Charles Matthews's Reviews > The Egyptologist

The Egyptologist by Arthur Phillips
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Dec 18, 2009

really liked it

To describe his frenetic creation Wile E. Coyote, the great cartoonist Chuck Jones liked to quote the philosopher George Santayana: ''A fanatic is one who redoubles his effort when he has forgotten his aim.''

Ralph Trilipush, the title character of Arthur Phillips' novel ''The Egyptologist,'' is a bit like that. He doesn't get bonked with any anvils, but he has the Coyote's single-minded self-destructiveness, working himself deeper into a mess when the wiser course would be to cut and run.


''The Egyptologist'' is Phillips' second novel, and readers of the first, the clever and often wise ''Prague,'' are likely to be startled by his change of direction. His first novel, about a group of young North Americans in post-Cold War Eastern Europe, was acutely thoughtful about life and culture at the end of the 20th century. His second is a glittery, intricate entertainment, the work of a writer uncommonly skilled at creating intelligent puzzles. ''The Da Vinci Code'' and ''The Rule of Four'' have shown that there's a market eager for mysteries wrapped in ancient enigmas, so ''The Egyptologist,'' which is a better novel than either of those bestsellers, will probably get a lot more readers than ''Prague.''



You may already be wondering what sort of name ''Trilipush'' is, so let that be your first clue that Ralph, who purports to be an Oxford-educated archaeologist on the brink of an epochal discovery of the tomb of a previously unknown king of ancient Egypt, is not who he says he is. It won't take you many pages to figure out that he's some kind of fraud. What kind, and why and how he pulled it off, and what will happen when he's exposed -- this is what keeps you guessing and reading.

And the neat trick is that Phillips lets Trilipush (or whoever he is) tell much of the story. A large part of the narrative consists of the journal kept by Trilipush during his fateful dig in Egypt in 1922. The journal and other papers were packaged for delivery to his fiancee, Margaret Finneran, whose father, a nouveau riche Boston department store owner, bankrolled Trilipush's expedition. Trilipush explains in the journal that he is sending it to Margaret because he fears for his life and wants her to publish his account of his discovery. And he fingers as his potential murderer none other than Howard Carter, the real-life discoverer of the tomb of Tutankhamen. (Carter and his patron, Lord Carnarvon, appear as characters in the novel, and Phillips did a lot of research into Egyptology, but his fiction intersects with history only tangentially.)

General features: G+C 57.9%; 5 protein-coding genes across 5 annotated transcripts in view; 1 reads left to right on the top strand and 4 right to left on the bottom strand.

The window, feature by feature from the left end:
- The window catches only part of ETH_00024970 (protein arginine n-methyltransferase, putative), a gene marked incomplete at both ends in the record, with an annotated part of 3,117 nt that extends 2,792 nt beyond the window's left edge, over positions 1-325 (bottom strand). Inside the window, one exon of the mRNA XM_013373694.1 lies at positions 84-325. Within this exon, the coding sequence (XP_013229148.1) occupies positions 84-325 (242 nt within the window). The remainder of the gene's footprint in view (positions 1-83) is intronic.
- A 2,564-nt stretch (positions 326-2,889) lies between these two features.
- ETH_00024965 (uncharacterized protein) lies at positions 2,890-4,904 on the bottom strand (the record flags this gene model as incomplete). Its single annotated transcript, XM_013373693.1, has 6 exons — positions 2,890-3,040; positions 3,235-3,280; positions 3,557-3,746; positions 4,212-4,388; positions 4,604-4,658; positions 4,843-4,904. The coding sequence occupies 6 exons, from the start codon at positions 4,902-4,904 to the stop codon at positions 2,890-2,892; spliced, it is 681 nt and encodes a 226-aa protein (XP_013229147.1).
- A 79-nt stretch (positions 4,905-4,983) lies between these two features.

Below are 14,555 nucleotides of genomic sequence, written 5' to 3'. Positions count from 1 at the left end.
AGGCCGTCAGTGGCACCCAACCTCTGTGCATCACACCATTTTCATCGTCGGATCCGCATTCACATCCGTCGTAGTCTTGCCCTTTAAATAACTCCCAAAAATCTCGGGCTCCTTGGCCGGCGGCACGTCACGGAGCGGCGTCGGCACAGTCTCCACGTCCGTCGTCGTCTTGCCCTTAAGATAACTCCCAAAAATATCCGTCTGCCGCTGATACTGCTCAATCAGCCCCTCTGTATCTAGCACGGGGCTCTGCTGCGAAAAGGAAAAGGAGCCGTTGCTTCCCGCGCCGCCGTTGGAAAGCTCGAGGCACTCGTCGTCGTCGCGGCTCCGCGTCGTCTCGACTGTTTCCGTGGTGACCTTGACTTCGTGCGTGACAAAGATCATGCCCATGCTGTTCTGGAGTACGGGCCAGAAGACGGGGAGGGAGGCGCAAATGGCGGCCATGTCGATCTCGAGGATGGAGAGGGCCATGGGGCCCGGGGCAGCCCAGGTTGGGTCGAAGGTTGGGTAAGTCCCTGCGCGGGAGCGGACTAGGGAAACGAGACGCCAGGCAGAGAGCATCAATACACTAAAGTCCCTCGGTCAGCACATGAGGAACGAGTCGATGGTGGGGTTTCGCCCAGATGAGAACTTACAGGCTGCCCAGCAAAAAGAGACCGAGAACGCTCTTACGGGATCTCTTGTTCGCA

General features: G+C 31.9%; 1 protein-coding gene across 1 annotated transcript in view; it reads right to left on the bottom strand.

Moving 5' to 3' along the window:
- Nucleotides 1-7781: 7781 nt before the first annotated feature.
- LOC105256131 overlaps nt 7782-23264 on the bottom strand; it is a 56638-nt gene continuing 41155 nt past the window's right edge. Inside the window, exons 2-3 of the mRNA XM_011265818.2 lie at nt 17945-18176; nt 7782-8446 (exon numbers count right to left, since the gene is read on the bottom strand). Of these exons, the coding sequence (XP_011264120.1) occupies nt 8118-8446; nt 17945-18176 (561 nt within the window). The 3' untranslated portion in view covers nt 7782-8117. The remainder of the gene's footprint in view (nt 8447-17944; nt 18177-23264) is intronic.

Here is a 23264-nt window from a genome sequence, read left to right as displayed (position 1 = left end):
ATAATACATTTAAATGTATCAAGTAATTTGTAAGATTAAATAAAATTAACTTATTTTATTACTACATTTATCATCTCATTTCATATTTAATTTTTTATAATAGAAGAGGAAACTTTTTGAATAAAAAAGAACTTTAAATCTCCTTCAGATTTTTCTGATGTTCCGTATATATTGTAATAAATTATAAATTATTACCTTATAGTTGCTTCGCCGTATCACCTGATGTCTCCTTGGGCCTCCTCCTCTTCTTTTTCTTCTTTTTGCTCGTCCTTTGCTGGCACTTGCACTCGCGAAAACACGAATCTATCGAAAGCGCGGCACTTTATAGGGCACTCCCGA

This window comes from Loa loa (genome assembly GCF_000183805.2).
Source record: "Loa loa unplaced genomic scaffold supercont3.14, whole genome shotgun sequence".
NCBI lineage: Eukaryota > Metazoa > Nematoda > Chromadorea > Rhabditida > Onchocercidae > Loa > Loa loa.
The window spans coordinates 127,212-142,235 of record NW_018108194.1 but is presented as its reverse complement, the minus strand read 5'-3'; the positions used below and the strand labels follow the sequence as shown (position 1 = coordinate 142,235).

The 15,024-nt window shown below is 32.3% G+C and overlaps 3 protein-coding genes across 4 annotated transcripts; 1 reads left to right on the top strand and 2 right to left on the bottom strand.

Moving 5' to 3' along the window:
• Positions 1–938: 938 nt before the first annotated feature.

But another side of the story is provided by the letters written in 1954 and 1955 by Harold Ferrell to Lawrence Macy III, Margaret's nephew, who after his aunt's death is trying to clear up some mysteries about her past. How Ferrell, an elderly Australian detective confined to a Sydney nursing home, once crossed paths with Trilipush is too complicated to explain here. Ferrell himself sums it up this way: ''It started as an odd-duck inheritance task, then it was a missing-person case with a dozen different clients, then a double murder, a prenuptial background investigation, then a debt-collection case, and suddenly quite a different double murder.''

But beware of relying on Ferrell's account of things. Most readers will guess Trilipush's true identity from what Ferrell tells us, but Ferrell keeps putting two and two together and getting five. He has delusions of grandeur to match Trilipush's: As he tells his story to Macy, the detective begins to imagine himself as Sherlock Holmes and Macy as his Watson. So what we have here is a tale told by a fool and a fraud.

I'm pretty sure Phillips is making some point about the ambiguous nature of truth, but for the reader the real fun is matching up what we know about Trilipush with what Ferrell thinks he knows about him. For even though Trilipush is a phony, he also believes he has made a great archaeological find -- which explains his antipathy to Carter, whose famous discovery is taking place in the next valley over. Trilipush goes into a frenzy, trying to convince his fiancee and his backers, not to mention himself, that he's onto something of importance. And the more unlikely this becomes, he only redoubles his efforts -- hilariously, but also lethally.



With Ferrell on the track of Trilipush, Phillips' novel turns into Coyote vs. Coyote. And you may wind up rooting for both of them for the same reason you root for the Coyote: You don't really want to see him get the Road Runner, but you can't help cheering him on in his violent futility. You don't want Trilipush to get away with the crimes he piles up, but you can't help admiring his perverse ingenuity -- or Ferrell's half-blind doggedness.

If you've gathered that ''The Egyptologist'' is a kind of brainy animated cartoon in novel form, you've got it. Some of its contrivances are a bit wobbly, and none of its characters is wholly human, but it often verges on brilliance -- though it's inconsequential brilliance.
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